The Nigeria 2019 General Election has come and gone, but with challenges bothering on loss of lives and economic loss. Political violence was witnessed in some parts of the states, leading to deaths, injuries sustained and properties destroyed.
For instance, in Benue State, Mr. Boniface Okoloho, the Ohimini Local Government All Progressives Congress (APC) chairman was shot dead by armed men on the 18th day of February 2019. In Imo State, Mr. Ifeanyi Ozoemene, was killed by unknown gunmen at Logara/ Umuohiagu ward in Ngor Okpala Local Government Area of the state on the 20th day of February 2019.
In Delta State, Mr. Lawrence Ngozi Akpomiemie, an aide to Mr. Ifeanyi Okowa, the state Governor was shot and killed by armed men. Also, four persons were reported killed at Ughelli, Delta state, when supporters of All Progressives Congress and Peoples Democratic Party clashed on eve of the Presidential and National Assembly elections.
In Borno State, Boko Haram attacked and abducted 11 voters at Pulka community in Gwoza Local Government Area of Borno state.
In Kogi State, Mr. Friday Sani, Kogi State House of Assembly member representing Igalamela Local Government Area was shot and wounded. Mr. Mohammed Hammani, a police inspector was killed at Okene on the eve of Presidential election. Mr. Daniel Usman, a 400 level student of Kogi State University was shot dead by a stray bullet at Ajetachi-Ayigba in Dekina Local Government Area of the state.
In Ebonyi State, during the Presidential and National Assembly elections, two persons were killed, and six injured at Ngbo Agbaja ward in Izzi Local Government Area of the state. In Kwara state, two persons were killed and many injured when APC and PDP supporters clashed at Ojuko area of the state. In Ondo state, at Ilaje/ Ese Odo Local Government Area, some APC and PDP members clashed, leading to the death of two persons.
In Akwa Ibom State, suspected thugs killed and set ablaze 11 cars conveying voting materials to Obot Akara Local Government Area from the state INEC office on the eve of Presidential and National Assembly elections before the postponement.
In Rivers State, an Army officer and six others were killed at Abonnema in Akuku Toru Local Government Area of the state. Also, Miss, Amakiri Ibisaki an official of the Independent National Electoral Commission was killed. Mr. Ferry Gberegbe, the People Democratic Party agent for the Rivers State Governorship and State House of Assembly Elections who was alleged shot on the stomach by Mr. Akin Fakorede, suspected to be a Nigeria police officer under the Special Anti Robbed Squad (SARS) at Khana Local Government Area Collation Centre, died a week later at the hospital.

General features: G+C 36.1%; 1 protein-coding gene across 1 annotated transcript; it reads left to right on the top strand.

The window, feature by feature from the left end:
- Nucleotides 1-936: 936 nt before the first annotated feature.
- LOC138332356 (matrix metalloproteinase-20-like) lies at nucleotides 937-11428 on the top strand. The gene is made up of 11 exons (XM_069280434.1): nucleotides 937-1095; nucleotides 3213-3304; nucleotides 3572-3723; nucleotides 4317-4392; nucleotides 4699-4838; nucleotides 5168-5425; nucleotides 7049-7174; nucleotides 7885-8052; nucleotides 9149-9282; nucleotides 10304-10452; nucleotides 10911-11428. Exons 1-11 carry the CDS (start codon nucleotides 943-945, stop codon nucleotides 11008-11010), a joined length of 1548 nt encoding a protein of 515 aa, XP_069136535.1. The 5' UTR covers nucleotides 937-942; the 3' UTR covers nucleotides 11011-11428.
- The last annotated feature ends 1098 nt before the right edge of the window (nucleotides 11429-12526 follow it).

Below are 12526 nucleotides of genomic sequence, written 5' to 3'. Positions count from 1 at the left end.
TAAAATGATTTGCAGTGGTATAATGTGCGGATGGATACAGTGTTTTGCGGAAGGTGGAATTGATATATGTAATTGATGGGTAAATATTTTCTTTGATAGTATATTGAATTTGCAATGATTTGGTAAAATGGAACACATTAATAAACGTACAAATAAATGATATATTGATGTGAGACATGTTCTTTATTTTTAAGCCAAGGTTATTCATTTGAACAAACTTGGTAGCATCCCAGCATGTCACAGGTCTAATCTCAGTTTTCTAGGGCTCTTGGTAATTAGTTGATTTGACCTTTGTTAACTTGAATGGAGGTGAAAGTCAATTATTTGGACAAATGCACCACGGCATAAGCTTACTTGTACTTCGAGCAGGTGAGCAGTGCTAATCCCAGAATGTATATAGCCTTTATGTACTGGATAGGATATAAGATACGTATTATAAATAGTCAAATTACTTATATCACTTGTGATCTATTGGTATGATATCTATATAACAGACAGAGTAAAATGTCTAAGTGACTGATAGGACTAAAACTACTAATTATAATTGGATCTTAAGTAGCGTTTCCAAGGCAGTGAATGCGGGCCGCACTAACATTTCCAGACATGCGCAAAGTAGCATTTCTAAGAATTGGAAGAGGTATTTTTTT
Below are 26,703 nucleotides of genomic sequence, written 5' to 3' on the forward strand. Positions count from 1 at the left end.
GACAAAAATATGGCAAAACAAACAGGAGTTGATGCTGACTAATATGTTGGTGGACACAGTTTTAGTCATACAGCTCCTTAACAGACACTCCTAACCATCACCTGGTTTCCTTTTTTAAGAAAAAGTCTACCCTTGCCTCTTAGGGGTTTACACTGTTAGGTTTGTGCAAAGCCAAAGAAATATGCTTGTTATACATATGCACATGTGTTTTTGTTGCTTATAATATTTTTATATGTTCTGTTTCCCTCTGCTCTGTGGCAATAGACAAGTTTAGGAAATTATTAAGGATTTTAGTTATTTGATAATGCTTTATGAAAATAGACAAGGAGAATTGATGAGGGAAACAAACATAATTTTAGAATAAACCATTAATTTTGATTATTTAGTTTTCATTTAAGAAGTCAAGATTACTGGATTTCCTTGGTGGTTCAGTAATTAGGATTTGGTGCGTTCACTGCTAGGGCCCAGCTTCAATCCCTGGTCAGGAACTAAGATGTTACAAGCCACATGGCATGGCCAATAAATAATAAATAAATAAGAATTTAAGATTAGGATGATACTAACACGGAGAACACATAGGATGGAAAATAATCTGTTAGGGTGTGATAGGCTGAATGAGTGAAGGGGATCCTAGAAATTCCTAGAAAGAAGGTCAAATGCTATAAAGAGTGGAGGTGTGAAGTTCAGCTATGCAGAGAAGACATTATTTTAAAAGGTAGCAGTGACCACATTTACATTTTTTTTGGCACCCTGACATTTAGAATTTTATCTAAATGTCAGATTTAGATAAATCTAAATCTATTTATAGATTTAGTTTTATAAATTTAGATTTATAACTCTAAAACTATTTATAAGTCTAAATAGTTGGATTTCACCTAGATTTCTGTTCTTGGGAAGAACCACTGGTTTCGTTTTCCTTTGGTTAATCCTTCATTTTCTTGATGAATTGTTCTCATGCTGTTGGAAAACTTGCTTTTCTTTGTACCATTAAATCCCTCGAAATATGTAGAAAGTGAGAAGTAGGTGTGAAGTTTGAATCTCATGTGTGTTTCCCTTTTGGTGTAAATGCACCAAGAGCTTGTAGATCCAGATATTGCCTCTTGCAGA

In Katsina State, 20 INEC officials were abducted and a policeman and a Nigeria Security and Civil Defence Corp officer were killed at Danmusa and Kankara Local Government Areas respectively.
In Lagos, two persons were killed when political thugs attacked some polling units in the Ago Palace Way area of Lagos State. The victim Mr. Peter was allegedly shot and stabbed in the head at unit 038, Nwachukwu Drive, Canal Estate, while Mr. Demola, the second victim was reportedly injured and later died in a hospital.
Although, deaths recorded during the 2019 General Elections might not have been reported in a totality, however, available reports show, over 27 deaths have been recorded.
Apart from lives that were lost, Nigeria recorded huge economic loss. Due to the Election postponement, Nigeria equity market lost N196 billion in one day. Mr. Sola Oni, a chartered stockbroker and Chief Executive Officer, Sofunix Investment and Communications, Lagos, described the election postponement as a huge loss to the country economy. Mr. Ambrose Omordion, the Chief Operating Officer, Invest Data Ltd, corroborating Oni, said the postponement, shut down economic activities in the entire country.
In the same vein, Mr. Bismarck Rewane, Chief Executive Officer (CEO), Financial Derivatives Company Limited in an interview with Thisday Newspaper, said elections postponement made Nigeria lose about $8 billion, breaking down as direct cost (at $1.17 billion), disruption cost (three times the direct cost), consequential cost (twice the direct cost ), reputational and opportunity cost (50% of direct cost).